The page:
Tasty Morsels of EM 010

2 Jul

I keep a little, ever-expanding note on my phone where I jot down little morsels of goodness that I pick up while listening to or reading one of the many excellent sites/podcasts in the useful resource section.

I’ll try and transfer them here for your enlightenment.

From the  mighty ER Cast on paediatric syncope:

  • When you think of exercise related syncope it’s worth splitting it into 2
  1. exhaustion/dehydration related syncope with prodrome (not so worrying)
  2. sudden with no warning (more worrying)
  • The examination is all about murmurs but you will never know all the ins and outs so remember what’s normal
  • the HOCM murmur should get louder with valsalva (the innocent ones should get quieter)
  • ECG is probably the most useful test. Some points
  1. if speed is a problem speed up the paper to 50mm/sec
  2. look for WPW
  3. look for long QT (unfortunately they don’t give us a useful number to think of; in kids they vary; in adults >450 is abnormal but I don’t get excited till >500)
  4. long QT can be congenital or acquired; macrolides and anti-psychotics will commonly bump up your QT
  5. old man LVH should make you think HOCM
  6. look out for Brugada
  • they make the important point that checking a blood sugar is useless in the awake patient in front of you. If low sugar caused them to go down then if they’re awake now the sugar will be normal. If they’re altered then go ahead but if they’re normal then it’s not useful
  • they also note all the silly names for common fainting that have no clinical relevance though it does make us look smart when we use them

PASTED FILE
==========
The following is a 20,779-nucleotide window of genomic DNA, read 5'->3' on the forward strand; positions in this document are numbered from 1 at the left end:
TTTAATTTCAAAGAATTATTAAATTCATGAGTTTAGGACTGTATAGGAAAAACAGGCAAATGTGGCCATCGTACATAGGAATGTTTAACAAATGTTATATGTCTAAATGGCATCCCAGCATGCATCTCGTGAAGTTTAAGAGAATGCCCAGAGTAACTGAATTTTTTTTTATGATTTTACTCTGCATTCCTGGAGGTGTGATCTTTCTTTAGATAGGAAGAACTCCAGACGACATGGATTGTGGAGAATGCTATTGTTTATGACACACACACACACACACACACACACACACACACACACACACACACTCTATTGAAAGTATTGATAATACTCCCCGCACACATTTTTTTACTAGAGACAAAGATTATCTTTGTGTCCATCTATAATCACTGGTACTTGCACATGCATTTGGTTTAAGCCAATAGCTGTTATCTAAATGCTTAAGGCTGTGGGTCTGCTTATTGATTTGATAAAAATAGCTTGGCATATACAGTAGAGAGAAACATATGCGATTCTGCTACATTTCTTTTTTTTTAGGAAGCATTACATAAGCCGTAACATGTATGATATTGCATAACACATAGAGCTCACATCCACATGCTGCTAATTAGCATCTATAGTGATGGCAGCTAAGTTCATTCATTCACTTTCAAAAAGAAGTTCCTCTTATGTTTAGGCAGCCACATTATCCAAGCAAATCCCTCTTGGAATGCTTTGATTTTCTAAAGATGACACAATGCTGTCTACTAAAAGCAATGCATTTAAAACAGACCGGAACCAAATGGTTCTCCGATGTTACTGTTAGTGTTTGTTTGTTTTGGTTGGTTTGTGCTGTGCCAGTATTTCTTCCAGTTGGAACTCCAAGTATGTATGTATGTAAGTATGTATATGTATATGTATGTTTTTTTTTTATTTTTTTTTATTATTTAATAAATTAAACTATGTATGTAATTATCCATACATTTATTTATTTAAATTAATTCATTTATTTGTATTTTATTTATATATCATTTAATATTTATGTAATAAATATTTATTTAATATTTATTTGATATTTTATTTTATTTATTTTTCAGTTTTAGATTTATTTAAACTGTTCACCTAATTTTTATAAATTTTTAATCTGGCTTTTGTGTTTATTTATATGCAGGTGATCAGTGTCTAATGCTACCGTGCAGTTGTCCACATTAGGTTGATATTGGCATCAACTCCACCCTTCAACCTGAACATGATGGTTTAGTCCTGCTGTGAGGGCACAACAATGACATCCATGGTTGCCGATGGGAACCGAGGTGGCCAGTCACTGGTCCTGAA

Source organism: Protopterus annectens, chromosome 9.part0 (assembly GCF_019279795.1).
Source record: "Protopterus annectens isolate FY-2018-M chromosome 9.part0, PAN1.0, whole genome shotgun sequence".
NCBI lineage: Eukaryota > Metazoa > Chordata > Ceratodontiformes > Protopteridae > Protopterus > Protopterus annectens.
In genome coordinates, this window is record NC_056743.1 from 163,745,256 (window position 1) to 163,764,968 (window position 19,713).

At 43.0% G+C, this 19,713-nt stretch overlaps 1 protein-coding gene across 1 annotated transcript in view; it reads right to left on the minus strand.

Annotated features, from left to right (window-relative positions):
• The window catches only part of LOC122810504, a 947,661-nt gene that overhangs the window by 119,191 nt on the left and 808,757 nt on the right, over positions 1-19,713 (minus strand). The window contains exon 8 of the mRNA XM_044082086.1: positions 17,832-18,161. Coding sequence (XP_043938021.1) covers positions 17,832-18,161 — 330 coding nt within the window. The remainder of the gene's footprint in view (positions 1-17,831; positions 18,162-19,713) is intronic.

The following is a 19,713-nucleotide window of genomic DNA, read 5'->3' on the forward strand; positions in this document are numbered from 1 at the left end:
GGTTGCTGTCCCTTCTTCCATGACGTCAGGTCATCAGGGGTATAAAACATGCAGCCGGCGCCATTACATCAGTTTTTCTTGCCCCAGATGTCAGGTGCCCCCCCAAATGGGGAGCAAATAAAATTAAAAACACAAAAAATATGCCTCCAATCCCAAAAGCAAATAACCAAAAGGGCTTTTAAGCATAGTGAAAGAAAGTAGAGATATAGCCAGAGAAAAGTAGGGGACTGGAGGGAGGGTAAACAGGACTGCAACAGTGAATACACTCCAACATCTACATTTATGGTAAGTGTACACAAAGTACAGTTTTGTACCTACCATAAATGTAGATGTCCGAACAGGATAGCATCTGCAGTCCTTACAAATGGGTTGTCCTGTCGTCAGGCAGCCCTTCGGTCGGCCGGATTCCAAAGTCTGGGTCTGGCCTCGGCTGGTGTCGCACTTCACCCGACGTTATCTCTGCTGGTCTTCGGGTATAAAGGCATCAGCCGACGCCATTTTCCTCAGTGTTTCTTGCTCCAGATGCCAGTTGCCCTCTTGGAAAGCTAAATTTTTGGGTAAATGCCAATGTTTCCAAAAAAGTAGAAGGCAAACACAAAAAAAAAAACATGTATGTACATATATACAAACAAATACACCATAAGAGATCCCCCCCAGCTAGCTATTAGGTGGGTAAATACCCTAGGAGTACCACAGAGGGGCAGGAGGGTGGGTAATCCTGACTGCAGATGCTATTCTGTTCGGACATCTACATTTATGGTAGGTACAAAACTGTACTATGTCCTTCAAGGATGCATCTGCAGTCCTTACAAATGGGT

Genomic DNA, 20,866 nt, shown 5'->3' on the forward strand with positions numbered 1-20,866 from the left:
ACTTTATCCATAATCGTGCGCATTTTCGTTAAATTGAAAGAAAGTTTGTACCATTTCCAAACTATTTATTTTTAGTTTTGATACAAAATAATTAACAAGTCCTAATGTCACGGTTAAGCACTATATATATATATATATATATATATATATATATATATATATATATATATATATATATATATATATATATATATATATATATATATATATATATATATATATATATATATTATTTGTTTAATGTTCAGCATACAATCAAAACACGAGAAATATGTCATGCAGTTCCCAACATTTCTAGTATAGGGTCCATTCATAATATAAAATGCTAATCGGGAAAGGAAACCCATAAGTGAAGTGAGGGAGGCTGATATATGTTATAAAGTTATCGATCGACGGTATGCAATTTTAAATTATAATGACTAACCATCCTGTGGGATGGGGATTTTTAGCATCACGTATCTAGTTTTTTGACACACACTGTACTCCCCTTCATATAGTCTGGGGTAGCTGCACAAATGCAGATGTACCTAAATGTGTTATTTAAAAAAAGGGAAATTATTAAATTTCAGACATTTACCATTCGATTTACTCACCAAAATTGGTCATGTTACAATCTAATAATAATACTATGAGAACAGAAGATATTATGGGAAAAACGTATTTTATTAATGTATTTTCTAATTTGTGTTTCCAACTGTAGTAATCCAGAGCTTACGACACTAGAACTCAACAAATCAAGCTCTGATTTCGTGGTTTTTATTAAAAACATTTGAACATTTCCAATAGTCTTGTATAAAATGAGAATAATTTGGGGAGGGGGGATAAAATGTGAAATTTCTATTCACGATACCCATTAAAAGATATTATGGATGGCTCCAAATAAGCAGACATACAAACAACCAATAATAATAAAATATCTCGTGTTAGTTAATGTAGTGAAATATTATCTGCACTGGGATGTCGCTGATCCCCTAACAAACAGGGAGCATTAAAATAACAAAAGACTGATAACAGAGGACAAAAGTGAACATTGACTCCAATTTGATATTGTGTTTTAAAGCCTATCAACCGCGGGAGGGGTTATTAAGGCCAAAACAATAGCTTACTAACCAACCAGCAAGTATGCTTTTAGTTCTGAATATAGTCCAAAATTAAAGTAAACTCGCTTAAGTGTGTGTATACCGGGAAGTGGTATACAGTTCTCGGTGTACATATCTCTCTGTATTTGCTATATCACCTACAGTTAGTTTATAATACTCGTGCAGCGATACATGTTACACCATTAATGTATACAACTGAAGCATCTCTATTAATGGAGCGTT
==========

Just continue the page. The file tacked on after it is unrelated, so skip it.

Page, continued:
A question:
  • anyone know if the long QT/Brugada/WPW have arrhythmias that are exercise induced?

2 Replies to “Tasty Morsels of EM 010

  1. GDay,

    The congenital Long-QT Syndromes can certainly degenerate into nasty arrhythmias (Torsades, VF) if trigerred by events like exercise or extremes of emotion. I think it’s related to the R on T during tachycardia…?

    I like this history of the Long-QT Syndromes from Wikipedia… I guess the point is that triggers such as being frightened/emotions can trigger nasty arrythmias in those primed with congenital Long-QT syndrome. And it’s a reminder that a big subset of the congenital syndromes are associated with deafness…

    “The first documented case of Long QT syndrome was described in Leipzig by Meissner in 1856, where a deaf girl died after her teacher yelled at her. When the parents were told about her death, they told that her older brother who also was deaf died after a terrible fright.[10] This was several decades before the ECG was invented, but is likely the first described case of Jervell and Lange-Nielsen syndrome. In 1957, the first case documented by ECG was described by Anton Jervell and Fred Lange-Nielsen, working in Tønsberg, Norway.[11] Italian pediatrician Cesarino Romano, in 1963,[12] and Irish pediatrician Owen Conor Ward, in 1964,[13] separately described the more common variant of Long QT syndrome with normal hearing, later called Romano-Ward syndrome. The establishment of the International Long-QT Syndrome Registry in 1979 allowed numerous pedigrees to be evaluated in a comprehensive manner. This helped in detecting many of the numerous genes involved.[14]”

Leave a Reply

Your email address will not be published. Required fields are marked *

This site uses Akismet to reduce spam. Learn how your comment data is processed.